Speaking on Tuesday following the RBA’s announcement, Mr Taylor acknowledged the news was likely a “relief for hardworking Australian families” but was quick to point out the country still had a long way to go in the fight against inflation.
“The battle against inflation is far from over,” he told reporters.
“We know that there’s more pain in the pipeline, with almost half a million Australians who are going to see a shift from lower fixed rate mortgages to higher flexible rate mortgages in the second half of this year.
“We also know from what the Reserve Bank said today that further tightening might be necessary.
“There’s an expectation now that interest rates will stay higher for longer, and that expectation has heightened since the last Budget.”
He then turned his attention to the government, who he said were not doing enough to take pressure off inflation and support Australians struggling with higher cost of living.
The shadow treasurer pointed out that interest rates are a “very blunt” tool, which meant the RBA needed support to address the problem and spread any pain more evenly across the economy.
Mr Taylor said that support had not been forthcoming, claiming the government had instead added “$185 billion of spending” which was hindering efforts to bring inflation under control.
“The government is showing at best indifference and at worst incompetence,” he said.
“The government needs to pull every policy lever at its disposal to take pressure of inflation, not adding $185 billion of spending which is what it’s added since it came to power last year.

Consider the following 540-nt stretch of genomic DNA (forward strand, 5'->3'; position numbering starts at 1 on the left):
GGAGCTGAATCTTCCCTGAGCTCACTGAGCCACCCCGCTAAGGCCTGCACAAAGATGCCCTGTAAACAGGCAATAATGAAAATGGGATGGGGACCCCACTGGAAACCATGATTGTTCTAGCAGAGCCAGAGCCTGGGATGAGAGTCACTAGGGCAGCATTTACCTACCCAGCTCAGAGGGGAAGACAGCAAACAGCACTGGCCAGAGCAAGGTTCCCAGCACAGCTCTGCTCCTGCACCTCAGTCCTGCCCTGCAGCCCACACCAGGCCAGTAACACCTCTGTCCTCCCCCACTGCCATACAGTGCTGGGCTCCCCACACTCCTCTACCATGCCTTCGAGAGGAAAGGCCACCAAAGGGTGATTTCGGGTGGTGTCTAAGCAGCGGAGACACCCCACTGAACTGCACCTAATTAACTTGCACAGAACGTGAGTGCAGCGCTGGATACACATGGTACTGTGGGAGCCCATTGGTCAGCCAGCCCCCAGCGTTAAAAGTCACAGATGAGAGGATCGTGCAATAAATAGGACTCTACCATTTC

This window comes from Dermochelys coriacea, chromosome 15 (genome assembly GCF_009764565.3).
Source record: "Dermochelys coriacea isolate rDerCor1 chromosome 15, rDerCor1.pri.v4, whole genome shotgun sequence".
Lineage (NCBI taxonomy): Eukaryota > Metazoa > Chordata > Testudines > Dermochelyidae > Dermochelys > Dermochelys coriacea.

“It needs to focus on industrial relations policy which is not going to make the situation worse, it needs to focus on its energy price reduction promises that it made so many times prior to the last election.
“The truth of the matter is that this government needs to fight inflation as its first, second and third priority.”
The shadow treasurer’s comments came after Finance Minister Katy Gallagher had defended the government’s record on cost of living in her own response to the RBA’s decision.
At a press conference earlier on Tuesday, the Finance Minister said the government was “working alongside the Reserve Bank, not against it” as they attempted to balance the need for spending restraint and cost of living relief.
“Our Budget, in particular, was aimed at getting on top of this inflation challenge and providing cost of living relief where we could,” she said.
“We’re working alongside the Reserve Bank, not against it.
“Our improved fiscal position is making sure we’re not adding to inflation, in fact our policies are directly reducing inflation.”
She added that cost of living relief had also been “carefully calibrated” to prevent from adding to inflationary pressure and that Australians would begin to see the effects soon after some policies came into effect at the start of the month.
Senator Gallagher also flagged rising wages as something the government viewed as a positive, in spite of concerns from some experts, and even RBA Governor Philip Lowe, that higher pay could make fighting inflation more difficult.
Following the Fair Work Commission’s decision to boost the wages of low-income workers by about 5.7 per cent, Governor Lowe said there was a risk others piggybacking on the increase could spell “trouble” for the economy.
“It is perfectly understandable for the lowest paid workers in the country to be compensated for inflation, it is tough and we know it is tough,” he said.
“The concern would arise if the five-and-three-quarter per cent increase became a benchmark or a quasi-benchmark for outcomes in private sector wages more broadly. I’m really hopeful that doesn’t happen.
“We will get ourselves into trouble if we accept the premise that all workers need to be compensated for inflation. If we accept that premise, inflation at seven per cent and wage rises match that, what do you think inflation will be next year? It will be higher again.”
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